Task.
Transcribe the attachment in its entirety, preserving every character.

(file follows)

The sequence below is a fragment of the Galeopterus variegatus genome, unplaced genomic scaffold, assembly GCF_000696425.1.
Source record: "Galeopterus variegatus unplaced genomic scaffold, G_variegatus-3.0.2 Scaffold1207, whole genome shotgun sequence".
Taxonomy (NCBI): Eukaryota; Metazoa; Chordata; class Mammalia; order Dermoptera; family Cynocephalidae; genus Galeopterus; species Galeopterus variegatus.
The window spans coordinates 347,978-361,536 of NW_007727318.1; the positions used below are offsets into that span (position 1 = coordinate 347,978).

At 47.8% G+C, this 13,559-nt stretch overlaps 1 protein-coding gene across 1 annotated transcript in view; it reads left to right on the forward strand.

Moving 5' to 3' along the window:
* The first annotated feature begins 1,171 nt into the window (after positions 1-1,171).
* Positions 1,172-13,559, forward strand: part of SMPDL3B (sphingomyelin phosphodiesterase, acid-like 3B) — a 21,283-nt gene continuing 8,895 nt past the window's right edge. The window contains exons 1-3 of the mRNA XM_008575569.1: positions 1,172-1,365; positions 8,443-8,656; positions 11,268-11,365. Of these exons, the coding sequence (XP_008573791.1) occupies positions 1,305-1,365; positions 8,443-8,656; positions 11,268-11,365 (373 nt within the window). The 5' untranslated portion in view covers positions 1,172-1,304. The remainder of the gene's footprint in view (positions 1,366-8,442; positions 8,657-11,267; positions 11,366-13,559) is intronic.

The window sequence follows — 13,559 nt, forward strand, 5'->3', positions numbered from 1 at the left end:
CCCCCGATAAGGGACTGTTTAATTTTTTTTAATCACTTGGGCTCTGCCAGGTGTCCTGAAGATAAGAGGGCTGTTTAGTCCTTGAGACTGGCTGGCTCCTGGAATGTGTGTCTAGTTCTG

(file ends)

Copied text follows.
The sequence below is a fragment of the Galeopterus variegatus genome, unplaced genomic scaffold, assembly GCF_000696425.1.
Source record: "Galeopterus variegatus unplaced genomic scaffold, G_variegatus-3.0.2 Scaffold1207, whole genome shotgun sequence".
Taxonomy (NCBI): Eukaryota; Metazoa; Chordata; class Mammalia; order Dermoptera; family Cynocephalidae; genus Galeopterus; species Galeopterus variegatus.
The window spans coordinates 347,978-361,536 of NW_007727318.1; the positions used below are offsets into that span (position 1 = coordinate 347,978).

At 47.8% G+C, this 13,559-nt stretch overlaps 1 protein-coding gene across 1 annotated transcript in view; it reads left to right on the forward strand.

Moving 5' to 3' along the window:
* The first annotated feature begins 1,171 nt into the window (after positions 1-1,171).
* Positions 1,172-13,559, forward strand: part of SMPDL3B (sphingomyelin phosphodiesterase, acid-like 3B) — a 21,283-nt gene continuing 8,895 nt past the window's right edge. The window contains exons 1-3 of the mRNA XM_008575569.1: positions 1,172-1,365; positions 8,443-8,656; positions 11,268-11,365. Of these exons, the coding sequence (XP_008573791.1) occupies positions 1,305-1,365; positions 8,443-8,656; positions 11,268-11,365 (373 nt within the window). The 5' untranslated portion in view covers positions 1,172-1,304. The remainder of the gene's footprint in view (positions 1,366-8,442; positions 8,657-11,267; positions 11,366-13,559) is intronic.

The window sequence follows — 13,559 nt, forward strand, 5'->3', positions numbered from 1 at the left end:
CCCCCGATAAGGGACTGTTTAATTTTTTTTAATCACTTGGGCTCTGCCAGGTGTCCTGAAGATAAGAGGGCTGTTTAGTCCTTGAGACTGGCTGGCTCCTGGAATGTGTGTCTAGTTCTG